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Study shows immigrants not responsible for majority of Utah crime

SALT LAKE CITY (ABC 4 NEWS) - Undocumented immigrants may not be responsible for the majority of violent crimes in Utah.
SALT LAKE CITY (ABC 4 News) – A new study shows the crime rate by undocumented immigrants is not significant in Utah.

The study by a BYU professor was released to a Utah immigration commission. The board has been assigned to discuss immigration issues facing the state of Utah and it could lead to new legislation.

Sociology professor Charlie Morgan of BYU authored the study and concluded crime rates by illegal immigrants was relatively low.

According to the study Utah’s crime rate in 2010 was between “5-9% and not 50-80% as some have suggested.”

The findings also discovered that the number of Hispanics living in Utah has increased from around 3% of the population in 1978 to 11% of the population in 2008. But during this same time period, the violent crime rate decreased from 272 crimes per 100,000 Utahns to an all-time 30-year low of 224 crimes per 100,000 Utahns.

“We can therefore presume that the rise in Hispanics does not coincide with a rise in violent crimes,” the reports author wrote. “In other words, Utahns are safer now than they have been in the past three decades.”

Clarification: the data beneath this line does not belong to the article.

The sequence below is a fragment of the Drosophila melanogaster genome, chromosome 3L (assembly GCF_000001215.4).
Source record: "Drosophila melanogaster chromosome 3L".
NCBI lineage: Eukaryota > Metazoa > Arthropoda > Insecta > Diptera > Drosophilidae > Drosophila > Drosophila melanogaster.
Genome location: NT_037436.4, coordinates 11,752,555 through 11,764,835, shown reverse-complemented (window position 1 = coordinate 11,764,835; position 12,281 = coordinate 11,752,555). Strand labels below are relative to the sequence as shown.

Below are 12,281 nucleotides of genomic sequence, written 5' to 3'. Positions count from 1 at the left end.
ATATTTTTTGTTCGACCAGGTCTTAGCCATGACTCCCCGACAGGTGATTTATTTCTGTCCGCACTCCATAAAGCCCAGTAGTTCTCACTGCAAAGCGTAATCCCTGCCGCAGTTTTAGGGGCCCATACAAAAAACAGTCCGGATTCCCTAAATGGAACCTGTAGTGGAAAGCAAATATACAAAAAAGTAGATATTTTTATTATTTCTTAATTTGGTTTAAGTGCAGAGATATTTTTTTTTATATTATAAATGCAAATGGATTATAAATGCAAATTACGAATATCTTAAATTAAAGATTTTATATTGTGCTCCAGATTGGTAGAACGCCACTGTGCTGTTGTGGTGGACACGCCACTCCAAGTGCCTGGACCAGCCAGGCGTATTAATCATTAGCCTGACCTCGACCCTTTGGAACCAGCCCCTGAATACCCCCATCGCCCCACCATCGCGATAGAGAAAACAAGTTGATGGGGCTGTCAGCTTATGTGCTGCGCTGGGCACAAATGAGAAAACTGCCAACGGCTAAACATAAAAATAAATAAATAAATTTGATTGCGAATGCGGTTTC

But those statistics can’t convince the father of Jonathan Bowers

A year ago the former Gold Cross Ambulance paramedic was killed by a drunk driver who also happened to be here illegally.

“He was hit from behind by a car travelling at 75 miles an hour,” John Bowers told the immigration commission. “His car went airborne, flipped and landed on another car in the oncoming lane.”

Gabriel Perez-Guitierez was later arrested after fleeing from the scene of the accident. He was also jailed in 2005 but never deported.

“At that time the criminal after serving his time should have been deported,” Bowers says. “There is no God given right for immigrants to come into our country to cause such wanton destruction.”

Another lawmaker offered a detailed study of date he collected from public records. And his findings were quite different from those of the BYU study.

Rep. Chris Herrod told the commission that studies don’t take into account of those who have been deported.

“They would be in our prison system if they were not deported,” Rep. Herrod says. “So when people say illegal aliens that commit crimes are at no higher rate then rest of population, that's not true.”
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